Eastern promise: a timeline of Japanese design on show at Manchester Art Gallery
In the first exhibition since its reopening, Manchester Art Gallery’s newly restored Design Gallery has been filled with over a hundred pieces of modern Japanese costume, furniture and crafts collections. Formerly a 19th century Athenaeum theatre space, the Grade II listed building is currently playing host to over 100 pieces by 32 designers drawn from the gallery’s own sizeable collections.
The pieces, which span fashion, furniture, lighting, ceramics, glass, metalwork and jewellery serve as an overview of the past 50 years of Japanese design as well as an insight into the influence of Buddhism on Japanese aesthetic principles such as minimalism, deconstruction and wabi-sabi.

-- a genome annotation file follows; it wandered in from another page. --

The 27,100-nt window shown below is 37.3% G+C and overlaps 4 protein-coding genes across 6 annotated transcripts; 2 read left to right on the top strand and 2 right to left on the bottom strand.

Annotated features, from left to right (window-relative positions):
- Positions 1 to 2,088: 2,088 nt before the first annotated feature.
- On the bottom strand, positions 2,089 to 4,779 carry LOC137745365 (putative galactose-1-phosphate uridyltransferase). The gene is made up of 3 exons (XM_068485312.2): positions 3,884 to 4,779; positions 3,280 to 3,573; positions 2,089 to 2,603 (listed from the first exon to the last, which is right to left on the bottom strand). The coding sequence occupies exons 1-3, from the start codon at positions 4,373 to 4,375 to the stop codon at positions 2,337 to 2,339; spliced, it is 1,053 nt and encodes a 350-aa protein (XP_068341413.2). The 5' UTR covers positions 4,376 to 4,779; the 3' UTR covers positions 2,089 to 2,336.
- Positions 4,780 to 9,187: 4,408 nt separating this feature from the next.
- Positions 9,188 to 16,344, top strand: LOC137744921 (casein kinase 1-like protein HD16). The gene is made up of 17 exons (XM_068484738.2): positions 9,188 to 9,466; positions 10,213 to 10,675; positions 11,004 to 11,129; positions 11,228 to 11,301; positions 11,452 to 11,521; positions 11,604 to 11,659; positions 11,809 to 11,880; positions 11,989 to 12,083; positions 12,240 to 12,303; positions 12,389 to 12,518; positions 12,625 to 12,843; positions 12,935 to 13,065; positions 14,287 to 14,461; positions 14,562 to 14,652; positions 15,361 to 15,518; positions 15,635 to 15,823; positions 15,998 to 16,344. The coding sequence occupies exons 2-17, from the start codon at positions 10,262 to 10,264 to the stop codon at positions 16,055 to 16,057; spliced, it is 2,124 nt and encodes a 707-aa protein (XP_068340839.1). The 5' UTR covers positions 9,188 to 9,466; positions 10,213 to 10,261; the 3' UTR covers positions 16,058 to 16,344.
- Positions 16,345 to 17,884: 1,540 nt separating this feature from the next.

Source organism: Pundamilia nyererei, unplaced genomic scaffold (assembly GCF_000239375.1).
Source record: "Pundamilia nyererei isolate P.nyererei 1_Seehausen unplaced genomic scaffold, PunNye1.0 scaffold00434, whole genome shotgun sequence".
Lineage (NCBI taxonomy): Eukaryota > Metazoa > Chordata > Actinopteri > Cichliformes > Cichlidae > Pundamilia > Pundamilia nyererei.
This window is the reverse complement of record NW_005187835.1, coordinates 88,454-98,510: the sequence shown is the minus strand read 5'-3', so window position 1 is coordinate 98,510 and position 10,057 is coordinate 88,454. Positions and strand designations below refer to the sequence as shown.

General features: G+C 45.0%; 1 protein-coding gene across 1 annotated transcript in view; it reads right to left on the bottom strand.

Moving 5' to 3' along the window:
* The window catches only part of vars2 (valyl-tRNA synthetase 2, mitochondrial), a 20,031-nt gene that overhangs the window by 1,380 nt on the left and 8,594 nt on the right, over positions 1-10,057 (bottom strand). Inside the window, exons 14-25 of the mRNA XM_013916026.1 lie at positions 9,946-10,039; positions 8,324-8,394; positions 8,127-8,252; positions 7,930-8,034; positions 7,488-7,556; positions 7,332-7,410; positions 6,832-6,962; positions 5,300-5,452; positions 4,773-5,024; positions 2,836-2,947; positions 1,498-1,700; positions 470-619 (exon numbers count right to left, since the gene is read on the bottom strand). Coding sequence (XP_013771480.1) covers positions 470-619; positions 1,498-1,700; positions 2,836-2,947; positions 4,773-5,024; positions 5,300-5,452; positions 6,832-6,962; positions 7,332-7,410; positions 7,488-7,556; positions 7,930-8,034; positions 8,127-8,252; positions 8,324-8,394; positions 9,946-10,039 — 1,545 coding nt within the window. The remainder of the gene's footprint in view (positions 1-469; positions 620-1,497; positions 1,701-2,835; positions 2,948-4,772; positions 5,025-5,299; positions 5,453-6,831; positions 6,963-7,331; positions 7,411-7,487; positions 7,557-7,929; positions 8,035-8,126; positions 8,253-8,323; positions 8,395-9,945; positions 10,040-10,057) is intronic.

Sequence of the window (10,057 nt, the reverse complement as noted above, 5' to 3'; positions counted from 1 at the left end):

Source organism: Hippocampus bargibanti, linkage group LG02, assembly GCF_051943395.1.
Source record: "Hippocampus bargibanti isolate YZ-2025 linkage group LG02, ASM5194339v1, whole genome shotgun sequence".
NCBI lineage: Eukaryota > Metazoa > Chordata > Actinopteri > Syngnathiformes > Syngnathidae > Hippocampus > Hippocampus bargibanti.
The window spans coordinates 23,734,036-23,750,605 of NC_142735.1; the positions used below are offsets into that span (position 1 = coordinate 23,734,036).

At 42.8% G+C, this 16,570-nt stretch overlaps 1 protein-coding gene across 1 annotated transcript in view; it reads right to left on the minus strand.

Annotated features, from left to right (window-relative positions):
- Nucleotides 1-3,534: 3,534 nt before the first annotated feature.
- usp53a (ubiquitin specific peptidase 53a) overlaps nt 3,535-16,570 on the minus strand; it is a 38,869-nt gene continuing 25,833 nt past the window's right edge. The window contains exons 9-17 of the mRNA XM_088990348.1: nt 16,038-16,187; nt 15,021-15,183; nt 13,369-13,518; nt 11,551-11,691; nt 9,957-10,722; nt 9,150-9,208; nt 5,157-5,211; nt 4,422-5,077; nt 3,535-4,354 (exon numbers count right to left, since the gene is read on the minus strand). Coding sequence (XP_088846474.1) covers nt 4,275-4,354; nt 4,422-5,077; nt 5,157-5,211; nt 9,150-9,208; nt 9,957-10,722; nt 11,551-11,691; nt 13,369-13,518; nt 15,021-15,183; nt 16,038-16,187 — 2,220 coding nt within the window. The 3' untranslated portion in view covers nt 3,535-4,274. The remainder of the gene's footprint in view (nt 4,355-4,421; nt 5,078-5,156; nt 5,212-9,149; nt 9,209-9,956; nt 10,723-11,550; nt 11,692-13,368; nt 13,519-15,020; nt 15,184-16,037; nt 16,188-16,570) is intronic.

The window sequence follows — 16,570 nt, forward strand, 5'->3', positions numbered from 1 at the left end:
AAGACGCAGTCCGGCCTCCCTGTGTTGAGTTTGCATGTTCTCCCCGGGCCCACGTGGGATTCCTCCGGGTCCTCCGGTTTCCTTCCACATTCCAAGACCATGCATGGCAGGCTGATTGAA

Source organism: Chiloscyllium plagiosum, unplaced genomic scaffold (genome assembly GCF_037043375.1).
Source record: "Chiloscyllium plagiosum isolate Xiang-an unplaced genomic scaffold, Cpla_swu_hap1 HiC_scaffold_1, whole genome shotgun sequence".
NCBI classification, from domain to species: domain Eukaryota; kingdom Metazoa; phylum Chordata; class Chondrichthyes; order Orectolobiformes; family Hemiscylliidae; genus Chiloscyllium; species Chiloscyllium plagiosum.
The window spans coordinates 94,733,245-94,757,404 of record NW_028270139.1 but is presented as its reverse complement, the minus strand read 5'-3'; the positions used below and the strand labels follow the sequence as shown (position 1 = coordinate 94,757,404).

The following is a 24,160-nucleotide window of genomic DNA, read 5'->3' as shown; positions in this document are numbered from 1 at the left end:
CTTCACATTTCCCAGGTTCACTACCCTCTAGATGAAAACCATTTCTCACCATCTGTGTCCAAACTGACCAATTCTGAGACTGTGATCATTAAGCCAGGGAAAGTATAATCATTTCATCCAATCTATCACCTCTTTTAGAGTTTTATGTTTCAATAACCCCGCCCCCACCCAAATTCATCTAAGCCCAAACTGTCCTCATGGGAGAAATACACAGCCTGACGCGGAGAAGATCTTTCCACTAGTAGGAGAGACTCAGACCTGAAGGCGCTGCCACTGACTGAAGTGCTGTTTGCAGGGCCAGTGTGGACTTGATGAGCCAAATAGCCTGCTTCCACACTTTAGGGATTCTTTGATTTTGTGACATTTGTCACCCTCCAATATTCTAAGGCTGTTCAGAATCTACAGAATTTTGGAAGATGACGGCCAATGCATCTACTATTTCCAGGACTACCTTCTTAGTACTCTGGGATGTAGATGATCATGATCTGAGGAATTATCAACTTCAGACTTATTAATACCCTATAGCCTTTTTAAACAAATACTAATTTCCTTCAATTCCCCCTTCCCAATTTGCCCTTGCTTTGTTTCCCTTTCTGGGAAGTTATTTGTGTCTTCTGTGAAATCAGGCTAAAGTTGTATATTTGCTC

Highlights include two dramatic head pieces crafted by recent Royal College of Art graduate Maiko Takeda, who has previously created headdresses for Björk’s Biophilia tour and now works for Issey Miyake in Japan; fashion by Issey Miyake and Yohji Yamamoto; furniture and lighting by Masanori Umeda and Shiro Kuramata; and crafts by Takahiro Yede and Yasuko Sakura. As well as the work of Japanese designers, the showcase also looks further afield with the inclusion of works by leading UK artists and makers such as star ceramicist Edmund de Waal.